ARC Therapy Worksheet

What is the theory behind this ARC Therapy Worksheet?

Attachment, Regulation and Competency is a type of intervention or framework that was developed for children and adolescents who have been through complex trauma in their lives. Complex trauma refers to severely disturbing traumatic events that had been repeatedly going on for a long time.The therapy focuses on building resilience in the youth by strengthening these three domains: Attachment, Self-regulation and Competency. 

How will the worksheet help?

The worksheet provides important information to caregivers of children seeking ARC therapy regarding trauma triggers and how they can identify their child’s trigger response. It will help them be aware of the signs and symptoms of their child’s danger response. 

How to use the worksheet?

This worksheet is a psychoeducation handout for the child’s caregiver to help them understand trauma triggers and how they can identify their child’s danger response. Instruct caregivers to go through the handout and clarify anything they don’t understand. 

ARC Therapy Worksheet

  • The Body’s Alarm System is our body’s evolutionary response to danger signals in the environment
  • When our brain senses danger it responds in the following three ways 
  • FIGHT: you stay and prepare yourself to fight against the danger
  • FLIGHT: you run away and leave the situation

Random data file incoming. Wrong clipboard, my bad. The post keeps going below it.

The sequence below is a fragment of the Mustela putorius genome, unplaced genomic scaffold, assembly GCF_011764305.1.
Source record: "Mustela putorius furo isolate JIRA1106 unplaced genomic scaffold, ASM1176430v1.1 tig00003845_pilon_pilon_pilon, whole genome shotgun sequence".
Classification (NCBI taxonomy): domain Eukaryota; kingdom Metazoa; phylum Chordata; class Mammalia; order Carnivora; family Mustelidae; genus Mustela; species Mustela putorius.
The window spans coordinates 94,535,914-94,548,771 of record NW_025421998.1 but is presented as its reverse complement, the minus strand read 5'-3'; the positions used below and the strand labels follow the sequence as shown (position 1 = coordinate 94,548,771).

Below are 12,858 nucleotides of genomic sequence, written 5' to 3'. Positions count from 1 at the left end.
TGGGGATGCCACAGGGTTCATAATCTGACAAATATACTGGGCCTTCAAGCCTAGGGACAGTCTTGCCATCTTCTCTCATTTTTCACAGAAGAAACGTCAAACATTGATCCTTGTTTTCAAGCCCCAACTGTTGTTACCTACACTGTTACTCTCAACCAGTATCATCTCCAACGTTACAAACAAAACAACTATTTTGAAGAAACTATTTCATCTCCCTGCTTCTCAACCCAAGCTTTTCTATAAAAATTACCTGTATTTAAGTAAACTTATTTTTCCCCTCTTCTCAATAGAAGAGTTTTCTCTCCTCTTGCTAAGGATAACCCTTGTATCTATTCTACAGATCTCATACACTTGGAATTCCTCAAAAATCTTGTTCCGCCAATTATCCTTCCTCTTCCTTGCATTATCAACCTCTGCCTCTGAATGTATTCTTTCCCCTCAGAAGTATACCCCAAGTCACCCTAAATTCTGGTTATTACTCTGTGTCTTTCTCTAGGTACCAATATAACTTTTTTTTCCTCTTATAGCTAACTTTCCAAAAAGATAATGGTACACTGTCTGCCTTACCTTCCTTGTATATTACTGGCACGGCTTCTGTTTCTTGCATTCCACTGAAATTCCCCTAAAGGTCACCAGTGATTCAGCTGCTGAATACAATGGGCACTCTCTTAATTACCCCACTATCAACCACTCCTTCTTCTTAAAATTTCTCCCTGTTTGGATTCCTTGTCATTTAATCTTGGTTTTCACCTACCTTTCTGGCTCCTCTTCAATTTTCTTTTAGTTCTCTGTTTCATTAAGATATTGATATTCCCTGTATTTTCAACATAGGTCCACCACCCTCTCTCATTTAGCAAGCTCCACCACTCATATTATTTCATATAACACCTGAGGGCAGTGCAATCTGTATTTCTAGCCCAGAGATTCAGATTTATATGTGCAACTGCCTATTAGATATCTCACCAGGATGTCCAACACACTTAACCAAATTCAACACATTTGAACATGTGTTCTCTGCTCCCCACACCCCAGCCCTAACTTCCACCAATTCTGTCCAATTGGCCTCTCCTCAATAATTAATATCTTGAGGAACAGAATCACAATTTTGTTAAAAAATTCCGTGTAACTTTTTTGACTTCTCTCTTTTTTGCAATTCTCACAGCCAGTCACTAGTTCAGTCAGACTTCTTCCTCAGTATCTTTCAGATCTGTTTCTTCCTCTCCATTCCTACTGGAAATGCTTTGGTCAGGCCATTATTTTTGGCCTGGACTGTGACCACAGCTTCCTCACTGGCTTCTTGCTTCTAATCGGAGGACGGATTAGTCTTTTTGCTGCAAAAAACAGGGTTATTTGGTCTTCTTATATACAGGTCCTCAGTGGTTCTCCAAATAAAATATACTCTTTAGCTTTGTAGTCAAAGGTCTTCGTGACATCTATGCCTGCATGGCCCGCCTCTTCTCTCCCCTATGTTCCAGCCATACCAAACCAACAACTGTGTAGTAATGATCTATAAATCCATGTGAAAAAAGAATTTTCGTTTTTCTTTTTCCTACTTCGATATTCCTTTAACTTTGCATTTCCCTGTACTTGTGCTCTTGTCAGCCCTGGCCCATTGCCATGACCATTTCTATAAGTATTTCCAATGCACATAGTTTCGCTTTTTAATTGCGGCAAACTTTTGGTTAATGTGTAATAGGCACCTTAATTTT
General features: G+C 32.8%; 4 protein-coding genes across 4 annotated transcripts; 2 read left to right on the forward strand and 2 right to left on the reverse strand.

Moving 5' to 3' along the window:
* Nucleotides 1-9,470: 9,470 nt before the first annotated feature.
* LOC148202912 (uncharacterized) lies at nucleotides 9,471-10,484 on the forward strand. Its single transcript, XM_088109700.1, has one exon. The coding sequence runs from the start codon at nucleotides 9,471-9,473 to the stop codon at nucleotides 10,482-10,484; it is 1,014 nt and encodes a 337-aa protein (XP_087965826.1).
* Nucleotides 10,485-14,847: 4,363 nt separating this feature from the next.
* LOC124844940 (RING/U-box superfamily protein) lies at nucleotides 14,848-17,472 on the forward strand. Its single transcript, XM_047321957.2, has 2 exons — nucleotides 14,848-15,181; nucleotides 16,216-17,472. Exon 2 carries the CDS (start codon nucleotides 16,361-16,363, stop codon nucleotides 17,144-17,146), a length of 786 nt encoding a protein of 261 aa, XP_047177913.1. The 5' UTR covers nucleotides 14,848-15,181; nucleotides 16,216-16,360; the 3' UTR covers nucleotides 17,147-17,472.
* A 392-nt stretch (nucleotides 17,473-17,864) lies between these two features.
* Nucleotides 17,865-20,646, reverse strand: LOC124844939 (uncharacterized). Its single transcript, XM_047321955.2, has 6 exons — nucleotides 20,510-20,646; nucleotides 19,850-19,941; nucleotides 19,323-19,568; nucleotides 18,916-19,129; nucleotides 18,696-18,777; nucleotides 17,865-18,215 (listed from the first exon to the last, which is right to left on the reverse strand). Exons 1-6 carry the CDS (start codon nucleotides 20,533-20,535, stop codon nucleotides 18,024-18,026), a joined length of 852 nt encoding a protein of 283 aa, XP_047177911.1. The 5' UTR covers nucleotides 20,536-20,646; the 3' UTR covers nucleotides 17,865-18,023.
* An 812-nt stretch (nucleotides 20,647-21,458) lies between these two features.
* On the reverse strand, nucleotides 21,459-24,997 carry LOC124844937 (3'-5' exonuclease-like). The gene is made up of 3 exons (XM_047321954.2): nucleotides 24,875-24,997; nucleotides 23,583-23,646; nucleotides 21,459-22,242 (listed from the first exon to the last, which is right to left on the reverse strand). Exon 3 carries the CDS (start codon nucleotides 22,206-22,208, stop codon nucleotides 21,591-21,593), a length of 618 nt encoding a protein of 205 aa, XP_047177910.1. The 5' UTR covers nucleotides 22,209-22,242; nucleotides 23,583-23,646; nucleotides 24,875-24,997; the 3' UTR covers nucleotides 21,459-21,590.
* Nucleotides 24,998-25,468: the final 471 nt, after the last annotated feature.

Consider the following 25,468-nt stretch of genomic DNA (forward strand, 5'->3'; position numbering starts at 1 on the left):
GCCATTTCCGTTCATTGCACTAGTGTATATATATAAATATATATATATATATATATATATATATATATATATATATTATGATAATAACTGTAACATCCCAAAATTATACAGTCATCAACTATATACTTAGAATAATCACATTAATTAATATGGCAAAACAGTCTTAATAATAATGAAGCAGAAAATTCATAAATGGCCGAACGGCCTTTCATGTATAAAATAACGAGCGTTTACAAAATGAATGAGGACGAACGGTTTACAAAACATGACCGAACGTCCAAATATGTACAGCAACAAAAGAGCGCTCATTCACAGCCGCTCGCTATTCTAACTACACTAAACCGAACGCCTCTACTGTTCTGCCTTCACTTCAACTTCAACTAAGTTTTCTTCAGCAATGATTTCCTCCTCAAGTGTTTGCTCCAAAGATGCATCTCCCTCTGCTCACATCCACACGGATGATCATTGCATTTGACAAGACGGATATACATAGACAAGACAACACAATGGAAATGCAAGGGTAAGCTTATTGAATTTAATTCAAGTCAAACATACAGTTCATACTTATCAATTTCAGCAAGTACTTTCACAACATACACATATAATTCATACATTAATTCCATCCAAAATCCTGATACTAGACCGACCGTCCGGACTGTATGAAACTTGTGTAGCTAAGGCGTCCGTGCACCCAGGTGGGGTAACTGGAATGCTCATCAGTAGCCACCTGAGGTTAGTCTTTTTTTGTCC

• FREEZE: you are unable to leave or fight and remain stuck in your position. Usually when you realise you do not have the strength or the resources to fight or take flight. 
  • Whether the threat is real or perceived, the brain is wired to immediately set off alarm bells . For most of us as soon as it happens, and the threat is false, we return back to our normal state and continue whatever we were doing. However for people with trauma any triggers whether real or perceived keep activating the body’s alarm system, making it overactive. With time, the body becomes so sensitive that even minor cues alert the alarm system, sending the individual into a negative spiral of thoughts and actions. 
  • Our brain recognizes and memorises triggers, any cues that were present at the time of a dangerous or traumatic experience so that it can prepare to alert the alarm system as soon as it encounters it again.These triggers can be subtle or overt. They are also dependent on what the child perceived to be a dangerous cue at the time of the traumatic event

Some common triggers for children can include:

  • A sudden unpredictable change in their routine or environment
  • Rejection
  • Loud noises or other sensory stimulation
  • Loss of Control
  • The response to a trigger is always meant to keep the individual safe from the real or perceived threat. You have to be aware of your child’s danger response. Observe the child’s reactions and be alert when that reaction is exaggerated based on the situation they are in. There is a high chance something has triggered their alarm system. Look for emotional cues and extreme body responses to stressors. 
  • Here’s what your child dangers response may look like:
‘Hyperactivity, verbal aggression, oppositional behaviour, limit testing, physical aggression,“bouncing off the walls”’’‘Withdrawal, escaping, running away, self-isolation, avoidance’‘Stilling, watchfulness, looking dazed, daydreaming, forgetfulness, shutting down emotionally’


Margaret E. B. & Kristine M. K. (2010). Treating Traumatic Stress in Children and Adolescents: How to Foster Resilience Through Attachment, Self-Regulation, and Competency. The Guilford Press

You can download this worksheet here.

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